reported in a study involving implants made of stainless steel, cobalt and titanium, that clinical symptoms of pain, swelling and inflammation were observed with the first two metals but none with titanium.
reported that tissue impregnation by corrosive products is equivalent to a chemical insult, and that metal ions can unite with protein to form an antigen. Such complex formations are known to occur with nickel, cobalt and chromium but are absent from titanium.
reported that local tissue response to metal implants is closely related to the amount and toxicity of the corrosive products. Thus minimal fibrosis is typically observed around titanium alloys, whereas fibrous layers as much as 2 mm thick are encountered with Co-Cr and especially with 316L stainless steel implants.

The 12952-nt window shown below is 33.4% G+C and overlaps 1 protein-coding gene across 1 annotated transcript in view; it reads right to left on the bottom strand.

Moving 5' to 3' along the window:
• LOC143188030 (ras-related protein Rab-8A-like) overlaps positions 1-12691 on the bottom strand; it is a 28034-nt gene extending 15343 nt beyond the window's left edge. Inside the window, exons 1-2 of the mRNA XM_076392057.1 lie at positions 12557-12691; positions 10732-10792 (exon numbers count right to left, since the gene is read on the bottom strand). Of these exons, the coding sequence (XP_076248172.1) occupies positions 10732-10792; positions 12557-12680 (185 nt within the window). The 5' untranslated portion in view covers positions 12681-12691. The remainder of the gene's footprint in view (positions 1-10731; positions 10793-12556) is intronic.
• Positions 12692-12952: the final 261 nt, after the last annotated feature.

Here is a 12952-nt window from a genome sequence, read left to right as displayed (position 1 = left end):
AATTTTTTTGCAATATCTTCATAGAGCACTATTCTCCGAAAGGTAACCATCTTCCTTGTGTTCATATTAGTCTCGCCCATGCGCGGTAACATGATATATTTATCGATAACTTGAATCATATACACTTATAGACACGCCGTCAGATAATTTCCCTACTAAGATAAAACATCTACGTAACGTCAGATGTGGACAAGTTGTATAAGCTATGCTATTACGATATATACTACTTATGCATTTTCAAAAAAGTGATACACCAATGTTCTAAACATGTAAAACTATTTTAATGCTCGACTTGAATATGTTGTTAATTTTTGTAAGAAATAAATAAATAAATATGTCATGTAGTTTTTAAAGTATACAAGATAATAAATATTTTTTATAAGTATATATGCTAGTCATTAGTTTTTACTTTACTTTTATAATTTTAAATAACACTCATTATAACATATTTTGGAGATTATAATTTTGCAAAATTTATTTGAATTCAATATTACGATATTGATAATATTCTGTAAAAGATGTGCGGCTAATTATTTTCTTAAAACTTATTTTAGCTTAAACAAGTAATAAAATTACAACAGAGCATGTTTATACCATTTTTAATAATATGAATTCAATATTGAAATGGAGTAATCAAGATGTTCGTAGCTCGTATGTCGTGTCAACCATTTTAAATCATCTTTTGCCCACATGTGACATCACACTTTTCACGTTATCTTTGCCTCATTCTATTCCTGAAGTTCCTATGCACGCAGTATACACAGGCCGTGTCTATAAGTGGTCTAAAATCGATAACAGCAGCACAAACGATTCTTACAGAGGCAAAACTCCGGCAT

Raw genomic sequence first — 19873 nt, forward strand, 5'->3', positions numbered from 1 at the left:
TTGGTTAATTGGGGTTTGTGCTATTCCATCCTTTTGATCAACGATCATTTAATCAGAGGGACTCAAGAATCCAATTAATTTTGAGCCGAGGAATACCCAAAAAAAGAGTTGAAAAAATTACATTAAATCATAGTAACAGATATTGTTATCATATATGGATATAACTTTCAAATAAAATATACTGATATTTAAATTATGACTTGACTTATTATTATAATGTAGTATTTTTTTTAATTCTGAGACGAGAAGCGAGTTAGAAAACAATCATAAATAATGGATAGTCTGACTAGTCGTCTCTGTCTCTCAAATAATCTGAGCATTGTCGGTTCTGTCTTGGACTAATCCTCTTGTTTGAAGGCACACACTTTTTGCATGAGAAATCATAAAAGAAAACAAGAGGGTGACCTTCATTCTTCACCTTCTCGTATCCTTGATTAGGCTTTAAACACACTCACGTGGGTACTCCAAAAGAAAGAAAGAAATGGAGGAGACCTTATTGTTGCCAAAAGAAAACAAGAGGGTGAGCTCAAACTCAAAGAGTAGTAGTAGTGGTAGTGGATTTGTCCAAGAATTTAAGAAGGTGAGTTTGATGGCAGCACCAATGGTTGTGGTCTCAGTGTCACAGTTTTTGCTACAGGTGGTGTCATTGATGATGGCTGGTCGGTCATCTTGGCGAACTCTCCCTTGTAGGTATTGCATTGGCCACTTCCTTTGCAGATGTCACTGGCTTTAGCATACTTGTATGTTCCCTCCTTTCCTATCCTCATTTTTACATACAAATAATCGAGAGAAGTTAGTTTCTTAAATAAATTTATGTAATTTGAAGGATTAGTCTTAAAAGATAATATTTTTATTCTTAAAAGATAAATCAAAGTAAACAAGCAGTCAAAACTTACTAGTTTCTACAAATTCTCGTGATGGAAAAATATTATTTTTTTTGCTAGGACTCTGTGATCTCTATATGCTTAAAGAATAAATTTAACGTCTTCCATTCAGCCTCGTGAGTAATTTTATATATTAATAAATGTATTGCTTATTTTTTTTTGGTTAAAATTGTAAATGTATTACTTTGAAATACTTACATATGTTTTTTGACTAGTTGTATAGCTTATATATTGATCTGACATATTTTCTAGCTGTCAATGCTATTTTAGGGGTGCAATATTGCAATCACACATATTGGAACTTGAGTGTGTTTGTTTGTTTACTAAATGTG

published the results about titanium oxides in vitro examinations showing that titanium oxides were able to inhibit platelet aggregation and fibrin growth.
demonstrated in 2000 that stent induced inflammation could trigger restenosis, therefore a material acting like an unbreakable barrier against the release of toxic ions could have an effect on inflammation and therefore on restenosis reduction.
demonstrated the efficacy of the Titanium Nitride Oxide compound, showing a neointimal hyperplasia reduction close to 50% compared with 316L stainless steel of identical design in the porcine model at six weeks follow-up. The antiproliferative effect was comparable to that reported by Suzuki* for sirolimus-eluting stents in pigs.
Bio Active Stent demonstrating reduced neointimal proliferation.
Bare Metal Stent (Control) showing neointimal proliferation.
(*) Clinical data on file at Hexacath.